B & A Film Analysis

Decent Essays
Imagine that two men, ragged and exhausted, have found their way onto a cold shoreline and collapse. Having witnessed death and feeling like death, they had finally returned home. These two men had just returned from the Crusades, where they had initially acted out of their religious idealism and returned with that idealism destroyed. The viewer cannot say for sure what these two men had witnessed, or what they had done, all in the name of God. All that can be established from these opening, dialogue free scenes is that both men have returned damaged men, men who have seemingly lost some sort of will, and most possibly some sort of faith. These men have arrived home, but their home has now been hit by fear and disease.
These are the first two
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The first scenes presented featuring either of these characters, who we later learn go by the names Antonius Block and Jöns, set the tone for what type of character they would remain to be throughout the film. The first man, Antonius Block, the knight, is seen praying; yet his prayer feels shallow and blocked, as is he is failing to feel that his prayer was heard. The second man,…show more content…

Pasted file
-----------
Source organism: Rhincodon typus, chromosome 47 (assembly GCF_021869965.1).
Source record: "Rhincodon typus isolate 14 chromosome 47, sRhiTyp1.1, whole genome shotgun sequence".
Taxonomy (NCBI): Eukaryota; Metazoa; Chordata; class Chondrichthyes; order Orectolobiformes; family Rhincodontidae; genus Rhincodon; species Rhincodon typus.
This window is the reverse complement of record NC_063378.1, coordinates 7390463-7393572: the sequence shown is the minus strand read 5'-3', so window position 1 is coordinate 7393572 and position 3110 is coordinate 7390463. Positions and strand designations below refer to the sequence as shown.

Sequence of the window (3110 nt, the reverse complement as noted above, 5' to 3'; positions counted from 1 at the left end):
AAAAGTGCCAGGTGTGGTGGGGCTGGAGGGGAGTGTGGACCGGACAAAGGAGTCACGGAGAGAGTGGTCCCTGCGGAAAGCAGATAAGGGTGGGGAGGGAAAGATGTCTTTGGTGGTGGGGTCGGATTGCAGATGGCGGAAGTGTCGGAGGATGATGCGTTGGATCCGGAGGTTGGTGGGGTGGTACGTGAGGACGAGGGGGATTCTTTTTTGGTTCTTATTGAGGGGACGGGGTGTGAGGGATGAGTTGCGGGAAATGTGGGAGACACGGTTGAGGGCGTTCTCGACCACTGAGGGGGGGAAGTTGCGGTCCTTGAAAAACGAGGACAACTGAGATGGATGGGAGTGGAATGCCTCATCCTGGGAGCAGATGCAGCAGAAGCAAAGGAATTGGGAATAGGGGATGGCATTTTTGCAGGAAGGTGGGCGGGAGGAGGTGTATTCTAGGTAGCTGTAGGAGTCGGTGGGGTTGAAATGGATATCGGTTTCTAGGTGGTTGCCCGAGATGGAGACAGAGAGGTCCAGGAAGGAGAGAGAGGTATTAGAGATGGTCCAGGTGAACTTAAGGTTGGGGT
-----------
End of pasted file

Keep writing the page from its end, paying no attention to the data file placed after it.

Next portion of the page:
“A” is the aesthetic, the self-absorbed individual, while “B” is the ethical, the individual who is part of the universal, which is held as an absolute. From the depictions of the two characters from Bergman’s Det sjunde inseglet, it is no stretch to see them as representations of Kierkegaard’s “A” and “B”.
While these two characters can be synonymous with Kierkegaard’s “A” and “B”, the very idea that they are currently “A” and “B” as understood through Either/Or is nonsense. By looking at Kierkegaard’s “A” and “B” from Either/Or through the lens of the characters of Antonius Block and his squire, Jöns, from Ingmar Bergman’s Det sjunde inseglet (with Jöns representing “A” and Antonius Block representing “B” respectively) a new understanding of “A” and “B” can be determined, as both characters represent not “A” and “B” as written in Either/Or, but they represent a broken “A” and a broken “B”. These new understandings of Kierkegaard’s “A” and “B” through Bergman’s film will come to light through the analysis of Bergman’s characters as “A” and “B”, siphoned through theme of death as depicted in Bergman’s Det sjunde
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